Prince of Cats Among the Trees

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    In Tolkien's Mythopoeia he's written:
    (emphasis added by me) I don't believe Tolkien's referring to anything in Middle Earth here, as the rest of the text doesn't reference it. But like the original poster asked, is this a reference to Eden?
     
  9. 1stvermont

    1stvermont Member

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    Biblical and Christian themes in the LOTR

    “I am a Christian, that fact can be deduced from my stories.”
    -J.R.R Tolkien

    “The Lord of the Rings is of course a fundamentally religious and Catholic work.”
    -J.R.R Tolkien

    “In LOTR the conflict is not basically about “freedom,” though that is naturally involved. It is about God, and his sole right to divine honor. The Eldar and the Numenoreans believed in the one, the true god, and held worship of any other person an abomination. Sauron desired to be a god-king, and was held to be this by his servants.”
    -J.R.R Tolkien


    As a devout catholic, Tolkien’s worldview could not be hidden in his works. His worldview is the worldview that produced the LOTR. He included many Christian and biblical themes into his works. He did not however like straight allegory and disliked C.S Lewis’ strong Christian allegory (Lewis, who sought to give Christianity a home in mythology, used strong Christian allegory). Tolkien said, “I have written a tail which is built on or out of certain religious ideas but is not an allegory of them.” Of first most importance, Tolkien’s work was to be for enjoyment, yet he knew he could not withhold his own worldview. At a lecture at Saint Andrews, Tolkien said LOTR was a specifically a Christian venture to write such a story as he was now engaged in. Wheaton College (IL) professor Clyde Kilby once sent Tolkien a paper by a professor in New South Wales that argued, “At every point, the human dynamics of The Lord of the Rings are drawn from the tradition ascribed to Christ’s redemptive activity.” Tolkien wrote back to Kilby and said that this was true, though not always conscious on his part. A student said he feels “clean” after reading LOTR, with no sex, morality, power, and with its concern for ethical/spiritual life.

    The religious element is absorbed into the story and the symbolism.”
    -J.R.R Tolkien


    Tolkien included many aspects of biblical theology into his books. Councils of the past play a large role in catholic thinking, doctrine, and decision’s on important issues. In LOTR there are many councils that decide the fate of Middle Earth, such as at the council of Elrond or the Ent moot. In the book “Walking with Frodo, a devotional journey through LOTR,” author Sarah Arthur goes through the many choices faced by LOTR characters good versus evil with biblical counterparts and lesson. It includes chapters on darkness/light, pride/humility, corruption/integrity, betrayal/loyalty, deceit/honesty, control/servant hood, bondage/freedom, and despair/hope. The creation of Middle Earth was by singing, just as in the bible, God spoke creation into existence. “The elf food called “lembas,” was clearly reminiscent of the Eucharistic wafer.” Tolkien said Elendil was a Noahchian figure [Noah]. He said Aman was a form of purgatory for Frodo and mortals until their eternal destination. When Tolkien said that Frodo gave into the ring of power, but that he was still a “good” person, he was thinking of 1 Corinthians 12 and 13 and the Lord's Prayer. Biblical marriage, monogamy, was commonly practiced in the West by the free people. Other systems of marriage or union were regarded as “things only done under the shadow.” Tolkien said Frodo was under demonic pressure bearing the ring, and was given grace, divine grace, to carry out his task. Much of Galadrial comes from the teachings of Mary.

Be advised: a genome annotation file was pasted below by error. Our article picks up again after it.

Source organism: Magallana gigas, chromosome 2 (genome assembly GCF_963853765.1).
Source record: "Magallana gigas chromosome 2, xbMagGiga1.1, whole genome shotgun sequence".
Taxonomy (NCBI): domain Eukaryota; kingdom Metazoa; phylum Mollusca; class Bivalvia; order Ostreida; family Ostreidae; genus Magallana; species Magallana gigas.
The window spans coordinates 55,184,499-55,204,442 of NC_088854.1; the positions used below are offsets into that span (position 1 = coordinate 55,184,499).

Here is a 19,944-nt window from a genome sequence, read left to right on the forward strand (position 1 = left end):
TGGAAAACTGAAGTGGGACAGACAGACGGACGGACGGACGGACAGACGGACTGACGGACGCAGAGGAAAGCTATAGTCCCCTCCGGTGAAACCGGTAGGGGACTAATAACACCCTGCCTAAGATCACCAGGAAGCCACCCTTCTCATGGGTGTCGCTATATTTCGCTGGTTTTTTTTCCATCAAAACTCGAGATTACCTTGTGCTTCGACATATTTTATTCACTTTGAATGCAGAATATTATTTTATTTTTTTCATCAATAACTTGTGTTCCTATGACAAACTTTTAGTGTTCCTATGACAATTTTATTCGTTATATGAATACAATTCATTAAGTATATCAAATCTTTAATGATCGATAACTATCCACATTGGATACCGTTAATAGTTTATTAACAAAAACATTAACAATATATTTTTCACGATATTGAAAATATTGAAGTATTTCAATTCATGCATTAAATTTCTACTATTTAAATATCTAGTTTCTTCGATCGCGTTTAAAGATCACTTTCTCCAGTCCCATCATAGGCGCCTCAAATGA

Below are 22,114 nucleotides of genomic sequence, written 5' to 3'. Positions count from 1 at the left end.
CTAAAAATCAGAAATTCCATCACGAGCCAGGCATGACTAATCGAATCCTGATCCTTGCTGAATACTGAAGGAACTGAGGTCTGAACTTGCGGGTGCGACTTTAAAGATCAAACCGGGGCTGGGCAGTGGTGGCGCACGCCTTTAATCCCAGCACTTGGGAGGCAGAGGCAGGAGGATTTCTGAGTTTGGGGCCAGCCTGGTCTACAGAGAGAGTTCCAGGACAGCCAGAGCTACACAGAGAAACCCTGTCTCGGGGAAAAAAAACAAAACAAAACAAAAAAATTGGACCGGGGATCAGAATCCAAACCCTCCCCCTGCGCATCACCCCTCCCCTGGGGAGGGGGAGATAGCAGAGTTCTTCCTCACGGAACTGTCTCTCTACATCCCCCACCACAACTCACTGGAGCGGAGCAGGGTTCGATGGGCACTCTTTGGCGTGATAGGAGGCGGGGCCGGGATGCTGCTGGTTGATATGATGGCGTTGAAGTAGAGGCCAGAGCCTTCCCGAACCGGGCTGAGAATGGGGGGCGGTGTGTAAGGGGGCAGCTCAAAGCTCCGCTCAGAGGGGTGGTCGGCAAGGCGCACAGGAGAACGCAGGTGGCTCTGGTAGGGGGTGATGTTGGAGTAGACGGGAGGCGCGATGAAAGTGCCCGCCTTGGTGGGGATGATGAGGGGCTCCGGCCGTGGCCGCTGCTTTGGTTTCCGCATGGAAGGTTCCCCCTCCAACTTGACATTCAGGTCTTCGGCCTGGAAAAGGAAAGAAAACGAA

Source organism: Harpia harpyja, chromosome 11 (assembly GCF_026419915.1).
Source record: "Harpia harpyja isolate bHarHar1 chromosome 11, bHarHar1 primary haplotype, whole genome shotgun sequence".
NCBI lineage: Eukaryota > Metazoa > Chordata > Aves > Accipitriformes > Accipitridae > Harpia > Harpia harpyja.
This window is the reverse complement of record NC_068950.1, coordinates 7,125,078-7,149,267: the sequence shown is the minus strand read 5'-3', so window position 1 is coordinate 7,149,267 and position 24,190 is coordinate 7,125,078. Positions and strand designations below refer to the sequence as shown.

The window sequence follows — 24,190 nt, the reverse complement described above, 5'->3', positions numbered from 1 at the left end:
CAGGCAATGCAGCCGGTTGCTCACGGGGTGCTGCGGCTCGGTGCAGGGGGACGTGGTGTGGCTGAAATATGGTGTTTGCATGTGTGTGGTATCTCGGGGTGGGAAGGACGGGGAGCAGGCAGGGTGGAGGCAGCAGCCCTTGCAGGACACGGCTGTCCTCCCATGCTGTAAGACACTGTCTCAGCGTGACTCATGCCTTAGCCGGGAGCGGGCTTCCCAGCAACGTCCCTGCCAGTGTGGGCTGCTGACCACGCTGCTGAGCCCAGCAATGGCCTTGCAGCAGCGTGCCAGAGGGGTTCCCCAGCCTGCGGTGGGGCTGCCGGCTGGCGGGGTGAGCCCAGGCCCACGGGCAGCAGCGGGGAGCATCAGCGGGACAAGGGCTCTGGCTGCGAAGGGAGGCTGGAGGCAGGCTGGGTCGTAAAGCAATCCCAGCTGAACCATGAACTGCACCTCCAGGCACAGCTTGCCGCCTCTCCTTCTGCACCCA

The Fall and Eden Restoration

    Tolkien believed strongly there had been an Eden on earth and that man’s original sin was responsible for this fallen world. The immortal Elves for all intent and purposes were men before the fall. Like the world pre fall (Garden of Eden), Lorien was without “stain,” no death, sickness or curse. The Elves represent the eternal and supernatural aspects of humanity and are the creatures most like eru(God). Elves by nature are good, but can be seduced. At the council of Elrond, Elrond says, “Nothing is evil in the beginning, even Sauron was not so.” This is a Christian understanding of evil, that God’s original creation was good, with no death or suffering and evil. The devil himself was created “good” and an angel of light. Andreth says that men were born to live everlasting in the beginning just as the bible teaches. The elves thought God’s gift to man was death, because to go on as fallen creatures forever would be worse. Reflecting the biblical teachings in Revelations chapter 21, Andreth says, “The one [God] will himself enter into Arda, and heal men and all the marring from the beginning to the end.” Tolkien said, “Fantasy serves as “A far off gleam or echo of evangelium [good news gospel] in the real world.” In the history of Middle Earth, when Arwen dies, it says “There is her green grave, until the world is changed.” In the Hobbit it says, “The world will ultimately be “renewed.” “The world was fair, the mountains tall in elder days before the fall,” speaks Gimli in The Hobbit.

    Melkor’s fall was like that of Satan in the bible. Like Satan Melkor fell “From splendor, he fell through arrogance to contempt for all things save himself, a spirit wasteful and pitless. Understanding he turned subtly in perverting to his own will all that he would use, until he became a liar without shame. He began with the desire of light [creative action] but when he could not posses it for himself alone, he descended through fire and wrath into great burning, down into darkness and darkness he used most in his evil works upon arda and filled it with fear for all living things.”

    Like Melkor, The biblical tempter, the angel cast out of heaven, the father of lies, the one thrown into darkness are all biblical connections. Melko’s rebellion was to increase power and glory as the biblical Satan intent was as well. Melkor forges a crown for himself and gives title “king of the world.” Melkor like Satan could not create, but only corrupt or cause marring of the once good creation.. Frodo said “The shadow that bred [the orcs] can only mock and it cannot make, not real things of its own. I don’t think it gave life to orcs, it only ruined them and twisted them”.